The University Gender Gap in Australia: A Long-run Perspective
AbstractAccording to the 1911 Census, the proportion female of those receiving university education was around 22%, growing to 29% in 1921. By 1952 it had dropped to under 20%, due to easy access into universities for returning war-veterans. From the early 1950s, the university-educated gender gap began to reduce in response to women’s changing expectations of labour-force participation, fertility and age at first marriage. By 1987, Australian women were more likely than men to be enrolled at university. However, these aggregate figures disguise considerable heterogeneity across fields of study.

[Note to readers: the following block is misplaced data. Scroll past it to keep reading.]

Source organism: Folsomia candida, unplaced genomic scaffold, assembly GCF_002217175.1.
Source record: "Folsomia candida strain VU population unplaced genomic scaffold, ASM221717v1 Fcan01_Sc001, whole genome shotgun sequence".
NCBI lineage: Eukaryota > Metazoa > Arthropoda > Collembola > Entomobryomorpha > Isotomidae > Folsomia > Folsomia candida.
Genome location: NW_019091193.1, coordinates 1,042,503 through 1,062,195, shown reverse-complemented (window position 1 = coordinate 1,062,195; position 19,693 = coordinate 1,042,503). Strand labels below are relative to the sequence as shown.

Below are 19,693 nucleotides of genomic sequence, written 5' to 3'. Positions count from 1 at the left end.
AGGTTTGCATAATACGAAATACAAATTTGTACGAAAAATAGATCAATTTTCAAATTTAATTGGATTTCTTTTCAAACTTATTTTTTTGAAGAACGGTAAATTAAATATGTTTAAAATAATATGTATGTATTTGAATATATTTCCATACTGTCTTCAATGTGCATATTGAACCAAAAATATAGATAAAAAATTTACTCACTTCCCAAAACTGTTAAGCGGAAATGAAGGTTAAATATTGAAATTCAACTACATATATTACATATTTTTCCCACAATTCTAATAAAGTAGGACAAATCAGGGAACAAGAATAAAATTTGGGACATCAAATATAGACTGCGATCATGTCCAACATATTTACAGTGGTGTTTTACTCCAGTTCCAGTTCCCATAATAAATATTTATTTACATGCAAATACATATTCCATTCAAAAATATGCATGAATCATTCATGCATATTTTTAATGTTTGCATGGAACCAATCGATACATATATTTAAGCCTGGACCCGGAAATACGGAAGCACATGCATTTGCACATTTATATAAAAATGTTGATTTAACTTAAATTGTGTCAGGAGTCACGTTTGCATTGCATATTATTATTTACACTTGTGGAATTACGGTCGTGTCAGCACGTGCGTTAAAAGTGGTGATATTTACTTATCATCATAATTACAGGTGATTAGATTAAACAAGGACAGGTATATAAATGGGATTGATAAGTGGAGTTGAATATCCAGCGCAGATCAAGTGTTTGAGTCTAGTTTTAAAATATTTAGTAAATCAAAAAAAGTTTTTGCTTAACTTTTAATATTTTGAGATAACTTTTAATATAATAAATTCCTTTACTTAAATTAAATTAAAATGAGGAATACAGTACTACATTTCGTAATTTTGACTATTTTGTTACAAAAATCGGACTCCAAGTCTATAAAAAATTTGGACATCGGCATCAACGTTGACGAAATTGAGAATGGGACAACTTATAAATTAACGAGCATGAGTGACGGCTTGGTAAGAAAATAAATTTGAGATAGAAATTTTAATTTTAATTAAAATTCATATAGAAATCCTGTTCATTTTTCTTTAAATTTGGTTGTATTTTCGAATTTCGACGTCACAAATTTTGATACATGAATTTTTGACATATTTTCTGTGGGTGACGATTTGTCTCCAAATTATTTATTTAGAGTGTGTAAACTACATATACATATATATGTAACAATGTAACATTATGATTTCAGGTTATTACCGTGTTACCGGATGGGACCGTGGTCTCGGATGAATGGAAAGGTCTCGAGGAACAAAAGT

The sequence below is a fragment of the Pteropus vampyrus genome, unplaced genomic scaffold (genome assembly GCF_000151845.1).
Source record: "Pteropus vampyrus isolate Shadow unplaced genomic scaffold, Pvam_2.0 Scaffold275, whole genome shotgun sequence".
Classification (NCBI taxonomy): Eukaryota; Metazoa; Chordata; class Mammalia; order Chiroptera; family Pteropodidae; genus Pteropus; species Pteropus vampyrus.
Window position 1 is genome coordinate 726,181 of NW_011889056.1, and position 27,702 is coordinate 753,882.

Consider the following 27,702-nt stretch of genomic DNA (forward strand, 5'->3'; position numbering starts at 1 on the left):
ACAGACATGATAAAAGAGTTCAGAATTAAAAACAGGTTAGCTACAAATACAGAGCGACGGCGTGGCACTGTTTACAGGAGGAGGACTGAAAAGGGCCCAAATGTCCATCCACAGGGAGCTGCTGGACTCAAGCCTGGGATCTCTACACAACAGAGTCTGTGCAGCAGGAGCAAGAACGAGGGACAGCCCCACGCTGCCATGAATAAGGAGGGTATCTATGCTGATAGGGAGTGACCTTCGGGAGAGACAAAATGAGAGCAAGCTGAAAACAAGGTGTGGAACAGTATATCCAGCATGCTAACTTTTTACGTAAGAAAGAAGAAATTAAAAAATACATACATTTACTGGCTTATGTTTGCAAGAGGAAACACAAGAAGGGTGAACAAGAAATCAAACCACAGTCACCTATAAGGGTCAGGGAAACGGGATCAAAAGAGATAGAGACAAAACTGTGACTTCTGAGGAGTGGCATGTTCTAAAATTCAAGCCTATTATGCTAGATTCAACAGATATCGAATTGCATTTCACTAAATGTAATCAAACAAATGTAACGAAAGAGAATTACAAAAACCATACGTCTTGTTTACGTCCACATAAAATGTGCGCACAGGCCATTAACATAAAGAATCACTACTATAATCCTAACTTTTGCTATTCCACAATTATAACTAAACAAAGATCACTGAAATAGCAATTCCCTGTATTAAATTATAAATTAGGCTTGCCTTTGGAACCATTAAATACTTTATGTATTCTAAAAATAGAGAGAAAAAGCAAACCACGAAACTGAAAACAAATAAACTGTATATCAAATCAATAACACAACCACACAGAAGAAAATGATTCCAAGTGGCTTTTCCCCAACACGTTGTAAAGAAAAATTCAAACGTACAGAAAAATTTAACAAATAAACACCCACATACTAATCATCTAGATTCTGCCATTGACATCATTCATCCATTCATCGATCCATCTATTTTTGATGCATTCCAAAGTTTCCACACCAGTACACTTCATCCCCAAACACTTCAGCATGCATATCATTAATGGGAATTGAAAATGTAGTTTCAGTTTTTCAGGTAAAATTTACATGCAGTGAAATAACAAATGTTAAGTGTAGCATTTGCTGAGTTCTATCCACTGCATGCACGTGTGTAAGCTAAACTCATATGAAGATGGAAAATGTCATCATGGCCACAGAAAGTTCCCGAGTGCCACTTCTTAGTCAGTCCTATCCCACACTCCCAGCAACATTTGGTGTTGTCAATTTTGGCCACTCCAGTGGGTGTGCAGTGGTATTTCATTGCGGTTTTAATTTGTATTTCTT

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Bibliographic InfoPaper provided by Centre for Economic Policy Research, Research School of Economics, Australian National University in its series CEPR Discussion Papers with number 610.
Date of creation: Jul 2009
Date of revision:
higher education; gender; Australia;
Find related papers by JEL classification:
- I23 - Health, Education, and Welfare - - Education - - - Higher Education; Research Institutions
- J1 - Labor and Demographic Economics - - Demographic Economics
- N3 - Economic History - - Labor and Consumers, Demography, Education, Health, Welfare, Income, Wealth, Religion, and Philanthropy
This paper has been announced in the following NEP Reports:
- NEP-ALL-2009-10-03 (All new papers)
- NEP-EDU-2009-10-03 (Education)
- NEP-HIS-2009-10-03 (Business, Economic & Financial History)
- NEP-LAB-2009-10-03 (Labour Economics)
Please report citation or reference errors to , or , if you are the registered author of the cited work, log in to your RePEc Author Service profile, click on "citations" and make appropriate adjustments.:
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